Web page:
Cha chuir iad mór-mhàl oirnn; Our rents will be trifling;
'S cha bhi an Fhéill Màrtainn And Martinmas will not
'Cur nàire 'n ar gruaidh. Bring blush to our cheek.
Gu 'm a slàn, etc. A health to, etc.

Gu 'm fàg sinn an tìr so, We'll depart from this region,
Cha chinnich aon nì ann; Where nothing will flourish,
Tha 'm buntàt' air dol 'dhìth ann, The potatoes are ruined,
'S cha. chinn iad le fuachd. And won't grow for the cold.
Gu 'm a slàn, etc. A health to, etc.

Gheibh sinn crodh agus caoraich; We'll get cattle and sheep;
Gheibh sinn cruithneachd air raointean, We'll get wheat on the fields,
'S cha bhi e cho daor dhuinn, And it won't be so dear
Ri fraoch an Taoibh-Tuath. As the heath of the north.
Gu 'm a slàn, etc. A health to, etc.

'N uair a théid mi do 'n mhunadh, When I go to the mountains,
A mach le mo ghunna, And roam with my musket,
Cha bhi geamair no duine No keeper, or living,
'G am chur air an ruaig. Will drive me away.
Gu`m a slàn, etc. A health to, etc.

Gheibh sinn sìod' agus srolann; There we'll get silk and ribbons --
Gheibh sinn pailteas de 'n chlòimh ann, We'll get wool in abundance;
'S ni na mnathan dhuinn clò dheth, And the wives will make cloth
Air seòl an Taoibh-Tuath. In the style of the North.
Gu 'm a slàn, etc. A health to, etc.

Cha bhi iad 'g ar dùsgadh, They will not arouse us,
Le clag Chinne-Ghiùbhsaich; With the bell of Kingussie;
Cha bhi e gu diùbhras, Nor will it much matter,
Ged nach dùisg sinn cho luath. Though we wake not so soon.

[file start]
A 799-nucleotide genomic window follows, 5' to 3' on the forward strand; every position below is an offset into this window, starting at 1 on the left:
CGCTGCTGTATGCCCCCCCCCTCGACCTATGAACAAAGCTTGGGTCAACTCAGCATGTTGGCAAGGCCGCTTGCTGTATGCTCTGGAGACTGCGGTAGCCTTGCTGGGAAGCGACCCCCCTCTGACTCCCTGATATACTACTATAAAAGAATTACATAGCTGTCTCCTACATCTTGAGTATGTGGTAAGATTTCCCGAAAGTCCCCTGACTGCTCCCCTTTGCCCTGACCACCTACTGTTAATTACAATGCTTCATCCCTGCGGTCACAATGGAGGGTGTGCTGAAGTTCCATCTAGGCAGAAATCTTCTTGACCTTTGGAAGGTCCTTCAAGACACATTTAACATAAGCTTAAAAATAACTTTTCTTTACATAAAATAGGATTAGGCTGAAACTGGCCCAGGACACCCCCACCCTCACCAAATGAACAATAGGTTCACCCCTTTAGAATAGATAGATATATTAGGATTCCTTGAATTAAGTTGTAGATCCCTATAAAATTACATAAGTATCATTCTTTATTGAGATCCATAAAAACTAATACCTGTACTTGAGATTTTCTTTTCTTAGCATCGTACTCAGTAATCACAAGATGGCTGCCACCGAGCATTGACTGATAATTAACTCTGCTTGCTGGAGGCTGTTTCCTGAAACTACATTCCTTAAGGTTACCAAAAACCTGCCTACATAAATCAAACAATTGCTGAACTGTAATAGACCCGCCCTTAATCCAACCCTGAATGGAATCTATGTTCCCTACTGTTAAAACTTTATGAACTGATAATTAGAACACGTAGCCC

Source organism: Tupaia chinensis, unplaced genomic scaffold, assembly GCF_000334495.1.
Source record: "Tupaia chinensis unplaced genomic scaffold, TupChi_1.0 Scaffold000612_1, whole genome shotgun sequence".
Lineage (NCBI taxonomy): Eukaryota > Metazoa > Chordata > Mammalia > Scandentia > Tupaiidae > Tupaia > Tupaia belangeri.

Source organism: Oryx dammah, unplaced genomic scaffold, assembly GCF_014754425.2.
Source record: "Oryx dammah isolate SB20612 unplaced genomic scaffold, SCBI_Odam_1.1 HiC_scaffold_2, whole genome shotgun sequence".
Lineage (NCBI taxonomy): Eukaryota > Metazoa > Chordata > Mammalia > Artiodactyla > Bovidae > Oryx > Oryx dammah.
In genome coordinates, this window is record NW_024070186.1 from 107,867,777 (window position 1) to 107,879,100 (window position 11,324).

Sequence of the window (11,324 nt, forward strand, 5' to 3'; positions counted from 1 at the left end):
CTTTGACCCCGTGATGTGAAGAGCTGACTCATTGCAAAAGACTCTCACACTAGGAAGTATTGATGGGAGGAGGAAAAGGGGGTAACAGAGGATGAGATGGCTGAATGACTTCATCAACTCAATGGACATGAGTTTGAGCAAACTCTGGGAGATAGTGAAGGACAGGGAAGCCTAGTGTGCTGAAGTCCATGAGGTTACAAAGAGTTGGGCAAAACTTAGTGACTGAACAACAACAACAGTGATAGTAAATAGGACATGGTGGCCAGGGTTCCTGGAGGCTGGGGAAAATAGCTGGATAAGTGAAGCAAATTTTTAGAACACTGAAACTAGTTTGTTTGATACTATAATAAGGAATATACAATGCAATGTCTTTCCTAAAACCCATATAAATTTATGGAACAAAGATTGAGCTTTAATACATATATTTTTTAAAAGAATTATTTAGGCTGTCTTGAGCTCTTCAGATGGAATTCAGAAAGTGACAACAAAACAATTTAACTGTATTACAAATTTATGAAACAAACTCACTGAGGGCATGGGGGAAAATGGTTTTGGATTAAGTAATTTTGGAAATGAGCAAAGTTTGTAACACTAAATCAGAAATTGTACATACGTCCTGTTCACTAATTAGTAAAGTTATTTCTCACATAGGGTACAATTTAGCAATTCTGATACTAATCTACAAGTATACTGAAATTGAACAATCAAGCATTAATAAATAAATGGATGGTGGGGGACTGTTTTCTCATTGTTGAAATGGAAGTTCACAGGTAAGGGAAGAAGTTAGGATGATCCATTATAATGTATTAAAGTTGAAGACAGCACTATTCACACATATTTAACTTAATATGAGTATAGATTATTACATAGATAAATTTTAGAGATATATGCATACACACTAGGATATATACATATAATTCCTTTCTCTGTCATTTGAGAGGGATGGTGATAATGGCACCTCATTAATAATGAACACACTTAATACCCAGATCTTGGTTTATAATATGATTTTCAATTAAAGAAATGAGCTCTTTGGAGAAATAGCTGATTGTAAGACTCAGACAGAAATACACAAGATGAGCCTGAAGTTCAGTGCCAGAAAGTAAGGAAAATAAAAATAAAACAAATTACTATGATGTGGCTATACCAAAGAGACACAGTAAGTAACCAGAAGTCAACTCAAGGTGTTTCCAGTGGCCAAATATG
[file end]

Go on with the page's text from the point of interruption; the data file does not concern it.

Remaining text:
Gu 'm a slàn, etc. A health to, etc.
Though the present bell of Kingussie Church, which has sounded out loud and strong over the valley, summoning successive generations to the worship of God, is perhaps better than many country parishes can boast, it is not nearly equal to one which was anciently intended to occupy its place. The unfortunate bell I allude to was cast on the Continent, but the ship in which it was conveyed safely across the German Ocean, went down in the River Tay at Perth. Hence the traditionary rhyme:

"Tha clag mór Chinne-Ghiùbhsaich 'n a cruban am Peairt",
"The great bell of Kingussie is crouching in Perth."

from SINTON's The Poetry of Badenoch.



Caroline Gill said...

I imagine your interest here is as much in the Gaelic as in the history of the St Geprge, but John Eason links into my family tree [it appears], and we have just returned from Kingussie!


Hello! Yes, I am interested in Celtic music particularly Gaelic music of Ireland and Scotland but of ocurse I like Breton and Welsh music too and I have many Welsh albums or Welsh singers singing songs of the British Isles.

Now explain to me who John Eason is I don't get that reference